“They gave us the world we live in now. Without them things could have been different today.”

Anjali Gentejohann (Year 9-10 winner)

Minister Parata and Angali Gentejohann.

Minister Parata congratulates Anjali Gentejohann.

A visit to Te Papa’s Gallipoli: The Scale of our War exhibition was the motivation behind a Samuel Marsden Collegiate School student’s entry.

Year 10 Anjali Gentejohann, 14, says she enjoys doing anything creative, so once she heard about the Their Stories, Our Stories competition at school she decided to take part.

Anjali created a poster, which includes a poem and two paintings of Anzac Cove in Gallipoli. One image shows Anzac soldiers storming the beach in 1915, while the other shows hundreds of people at a dawn service in 2015. The contrast is stark.

“I had the thought that it has been exactly 100 years since the Gallipoli Campaign and I wanted to show the difference between the two times.”

While in 1915 the allied forces fought against the Turks, in 2015 people from New Zealand and Turkey stand shoulder to shoulder to honour the sacrifice of those that took part in the battle, Anjali says.

Her poem highlights the contrast between what was once ‘a raging battlefield and is now land drenched with the tears of grief’.

It is important to remember the past so the same mistakes are not repeated, Anjali says.

“We must also commemorate those that gave up their lives for our country.”

Anjali says she was surprised and very happy to win her age group.

Cam Loft and Cheyenne Ballantine (Year 11-13 winners & outstanding community or iwi engagement)

Minister Parata, Cheyenne Ballantine and Cam Loft.

Minister Parata presents Cheyenne Ballantine and Cam Loft with their awards and prizes.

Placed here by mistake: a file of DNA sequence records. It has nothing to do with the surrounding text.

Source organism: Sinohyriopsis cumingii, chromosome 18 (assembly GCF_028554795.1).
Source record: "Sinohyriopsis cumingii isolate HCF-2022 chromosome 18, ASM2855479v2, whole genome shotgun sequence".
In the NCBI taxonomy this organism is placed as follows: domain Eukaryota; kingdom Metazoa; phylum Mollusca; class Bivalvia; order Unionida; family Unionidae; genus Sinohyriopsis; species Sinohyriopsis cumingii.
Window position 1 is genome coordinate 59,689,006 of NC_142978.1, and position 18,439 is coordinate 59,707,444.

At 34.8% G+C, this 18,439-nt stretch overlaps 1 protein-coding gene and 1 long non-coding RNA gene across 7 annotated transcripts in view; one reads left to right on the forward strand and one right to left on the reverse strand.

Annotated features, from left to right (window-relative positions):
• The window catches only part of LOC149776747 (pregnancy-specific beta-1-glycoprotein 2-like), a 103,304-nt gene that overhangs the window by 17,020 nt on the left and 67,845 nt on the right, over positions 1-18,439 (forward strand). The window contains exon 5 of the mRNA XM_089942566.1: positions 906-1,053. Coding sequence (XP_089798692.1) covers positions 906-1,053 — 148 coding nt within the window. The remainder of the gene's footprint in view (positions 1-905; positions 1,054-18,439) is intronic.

At Hauraki Plains College students are encouraged to leave their legacy and Their Stories, Our Stories gave the 2015 head students the perfect opportunity to do just that.

Starting the week before the beginning of term one, Cam Loft, 18, and Cheyenne Ballentine, 17, began enlisting their classmates and teachers to create an Anzac memorial garden in the school.

Principal Ngaire Harris says she was impressed by the amount of time Cam, Cheyenne and the school community dedicated to planning, organising and constructing the garden.

“The whole school got in behind it. There was a lot of work that went in but there was also quite a bit of learning for all of the students as well,” Ms Harris says.

Completing the garden took 14 weeks and departments from throughout the school got involved. A group of arts students designed and painted the mural, and a building and construction class built a fence that was later painted by the school motocross team.

Cheyenne says the students wanted to leave a little bit of themselves at the school to honour their heritage.

“It’s a part of all of us. They (Anzac soldiers) fought for our freedom, so that’s something we need to continue to honour.”

Asked how he reacted when told they were winners in the competition, Cam says he was speechless.

“I kept asking if we had actually won. It was pretty shocking.”

Earlier in the year Hauraki Plains College held their first dawn service at the garden and now when future students, teachers and the school community pass by they will remember the sacrifice made during World War I.

Pomaria school (outstanding community or iwi engagement)

Poppies.

Students from the Pomaria School drama class won the primary age award for outstanding community or iwi engagement. The class created a performance based on the poem ‘In Flanders Fields’.

BY Education Gazette editors
Education Gazette | Tukutuku Kōrero, reporter@edgazette.govt.nz

Posted: 5:19 pm, 12 October 2015